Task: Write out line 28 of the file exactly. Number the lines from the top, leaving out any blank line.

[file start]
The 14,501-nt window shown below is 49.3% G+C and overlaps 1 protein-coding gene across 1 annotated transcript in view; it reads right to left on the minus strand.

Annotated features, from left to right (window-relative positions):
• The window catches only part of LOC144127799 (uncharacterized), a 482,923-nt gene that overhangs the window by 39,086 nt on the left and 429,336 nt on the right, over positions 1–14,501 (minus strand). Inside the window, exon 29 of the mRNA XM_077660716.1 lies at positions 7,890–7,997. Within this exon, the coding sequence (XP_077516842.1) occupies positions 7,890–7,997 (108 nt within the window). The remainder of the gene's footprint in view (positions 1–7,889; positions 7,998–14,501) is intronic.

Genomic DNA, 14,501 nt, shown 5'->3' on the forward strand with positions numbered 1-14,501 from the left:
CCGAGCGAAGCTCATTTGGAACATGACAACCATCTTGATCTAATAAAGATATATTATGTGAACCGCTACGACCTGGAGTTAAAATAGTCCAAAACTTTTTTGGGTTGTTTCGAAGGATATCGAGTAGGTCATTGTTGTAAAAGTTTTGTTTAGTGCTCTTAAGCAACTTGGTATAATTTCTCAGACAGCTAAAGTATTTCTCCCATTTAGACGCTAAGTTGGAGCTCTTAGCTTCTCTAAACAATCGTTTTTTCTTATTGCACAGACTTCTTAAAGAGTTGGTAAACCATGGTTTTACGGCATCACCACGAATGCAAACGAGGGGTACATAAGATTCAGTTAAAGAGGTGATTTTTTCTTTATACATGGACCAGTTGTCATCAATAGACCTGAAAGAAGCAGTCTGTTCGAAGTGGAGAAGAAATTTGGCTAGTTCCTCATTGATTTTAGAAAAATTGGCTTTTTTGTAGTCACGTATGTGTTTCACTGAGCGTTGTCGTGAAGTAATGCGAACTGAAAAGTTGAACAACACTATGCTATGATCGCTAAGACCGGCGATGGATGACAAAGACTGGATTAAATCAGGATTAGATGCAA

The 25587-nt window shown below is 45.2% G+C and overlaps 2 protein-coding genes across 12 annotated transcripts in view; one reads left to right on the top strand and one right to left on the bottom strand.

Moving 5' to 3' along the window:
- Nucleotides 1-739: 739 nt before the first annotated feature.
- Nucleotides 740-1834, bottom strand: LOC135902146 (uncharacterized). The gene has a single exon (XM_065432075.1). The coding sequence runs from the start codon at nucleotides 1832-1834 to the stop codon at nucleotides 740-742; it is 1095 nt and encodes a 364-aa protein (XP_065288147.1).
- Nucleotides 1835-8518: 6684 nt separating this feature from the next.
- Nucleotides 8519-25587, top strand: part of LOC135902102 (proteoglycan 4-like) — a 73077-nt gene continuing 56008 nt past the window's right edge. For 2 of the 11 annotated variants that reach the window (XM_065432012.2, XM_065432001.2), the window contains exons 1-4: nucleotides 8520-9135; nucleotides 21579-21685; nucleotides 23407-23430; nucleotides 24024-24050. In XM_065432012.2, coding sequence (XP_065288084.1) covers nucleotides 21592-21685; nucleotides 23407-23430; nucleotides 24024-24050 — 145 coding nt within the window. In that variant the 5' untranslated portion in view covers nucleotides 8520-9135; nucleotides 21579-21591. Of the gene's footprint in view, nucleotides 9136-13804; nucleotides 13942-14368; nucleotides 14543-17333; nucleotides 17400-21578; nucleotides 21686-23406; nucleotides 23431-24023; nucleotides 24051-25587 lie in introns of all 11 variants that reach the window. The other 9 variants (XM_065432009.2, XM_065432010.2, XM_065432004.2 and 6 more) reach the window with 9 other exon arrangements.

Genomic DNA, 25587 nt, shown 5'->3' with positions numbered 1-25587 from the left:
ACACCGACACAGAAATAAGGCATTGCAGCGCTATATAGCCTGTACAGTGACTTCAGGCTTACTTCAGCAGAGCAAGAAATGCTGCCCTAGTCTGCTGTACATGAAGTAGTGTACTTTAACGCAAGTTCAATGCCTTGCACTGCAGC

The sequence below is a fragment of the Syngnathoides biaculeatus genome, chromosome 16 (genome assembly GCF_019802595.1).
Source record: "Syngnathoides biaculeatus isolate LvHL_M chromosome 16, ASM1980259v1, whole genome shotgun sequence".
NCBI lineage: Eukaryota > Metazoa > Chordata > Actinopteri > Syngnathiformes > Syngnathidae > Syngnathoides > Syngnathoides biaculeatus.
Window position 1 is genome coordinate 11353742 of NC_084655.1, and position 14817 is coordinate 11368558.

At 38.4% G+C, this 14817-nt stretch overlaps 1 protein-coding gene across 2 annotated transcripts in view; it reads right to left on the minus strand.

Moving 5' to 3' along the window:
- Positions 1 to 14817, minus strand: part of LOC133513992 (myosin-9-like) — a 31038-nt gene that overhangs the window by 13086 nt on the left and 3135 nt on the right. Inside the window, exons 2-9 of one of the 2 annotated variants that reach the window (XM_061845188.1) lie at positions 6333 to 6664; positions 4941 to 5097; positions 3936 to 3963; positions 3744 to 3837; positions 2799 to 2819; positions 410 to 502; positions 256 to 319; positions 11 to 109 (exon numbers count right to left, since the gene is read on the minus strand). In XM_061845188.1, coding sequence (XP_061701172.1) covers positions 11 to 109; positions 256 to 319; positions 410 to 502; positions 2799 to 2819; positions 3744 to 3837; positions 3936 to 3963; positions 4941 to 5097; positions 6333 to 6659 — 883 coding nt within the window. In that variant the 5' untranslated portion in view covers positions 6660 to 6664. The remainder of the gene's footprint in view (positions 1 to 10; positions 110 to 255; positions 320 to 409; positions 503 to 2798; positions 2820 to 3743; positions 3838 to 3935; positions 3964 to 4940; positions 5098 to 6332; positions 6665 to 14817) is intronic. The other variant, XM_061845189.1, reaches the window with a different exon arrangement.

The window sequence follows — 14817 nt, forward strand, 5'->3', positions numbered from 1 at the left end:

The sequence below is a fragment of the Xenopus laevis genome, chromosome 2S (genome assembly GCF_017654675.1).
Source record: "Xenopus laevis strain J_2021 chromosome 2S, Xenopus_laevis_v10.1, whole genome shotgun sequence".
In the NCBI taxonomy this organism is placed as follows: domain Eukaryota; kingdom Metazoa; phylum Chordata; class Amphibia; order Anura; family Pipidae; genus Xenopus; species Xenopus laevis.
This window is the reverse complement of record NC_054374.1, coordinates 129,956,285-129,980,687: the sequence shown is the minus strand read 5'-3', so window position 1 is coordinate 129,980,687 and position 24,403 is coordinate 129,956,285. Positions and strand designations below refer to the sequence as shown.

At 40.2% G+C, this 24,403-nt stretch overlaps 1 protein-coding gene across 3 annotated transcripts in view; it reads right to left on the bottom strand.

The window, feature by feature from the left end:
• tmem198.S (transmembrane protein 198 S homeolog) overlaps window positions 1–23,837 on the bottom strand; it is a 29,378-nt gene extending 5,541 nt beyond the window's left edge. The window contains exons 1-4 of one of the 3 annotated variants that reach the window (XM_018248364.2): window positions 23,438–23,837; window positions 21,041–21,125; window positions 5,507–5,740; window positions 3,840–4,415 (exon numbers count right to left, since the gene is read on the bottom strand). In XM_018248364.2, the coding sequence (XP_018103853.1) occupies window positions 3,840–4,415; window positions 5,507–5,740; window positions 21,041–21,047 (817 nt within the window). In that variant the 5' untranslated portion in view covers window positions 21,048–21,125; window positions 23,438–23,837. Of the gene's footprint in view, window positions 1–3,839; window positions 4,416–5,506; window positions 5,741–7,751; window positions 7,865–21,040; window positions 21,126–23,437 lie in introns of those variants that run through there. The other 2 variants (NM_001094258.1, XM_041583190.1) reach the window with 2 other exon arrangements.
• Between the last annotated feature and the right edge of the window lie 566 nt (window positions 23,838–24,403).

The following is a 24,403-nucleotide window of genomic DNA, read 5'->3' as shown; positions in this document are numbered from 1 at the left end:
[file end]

• tmem198.S (transmembrane protein 198 S homeolog) overlaps window positions 1–23,837 on the bottom strand; it is a 29,378-nt gene extending 5,541 nt beyond the window's left edge. The window contains exons 1-4 of one of the 3 annotated variants that reach the window (XM_018248364.2): window positions 23,438–23,837; window positions 21,041–21,125; window positions 5,507–5,740; window positions 3,840–4,415 (exon numbers count right to left, since the gene is read on the bottom strand). In XM_018248364.2, the coding sequence (XP_018103853.1) occupies window positions 3,840–4,415; window positions 5,507–5,740; window positions 21,041–21,047 (817 nt within the window). In that variant the 5' untranslated portion in view covers window positions 21,048–21,125; window positions 23,438–23,837. Of the gene's footprint in view, window positions 1–3,839; window positions 4,416–5,506; window positions 5,741–7,751; window positions 7,865–21,040; window positions 21,126–23,437 lie in introns of those variants that run through there. The other 2 variants (NM_001094258.1, XM_041583190.1) reach the window with 2 other exon arrangements.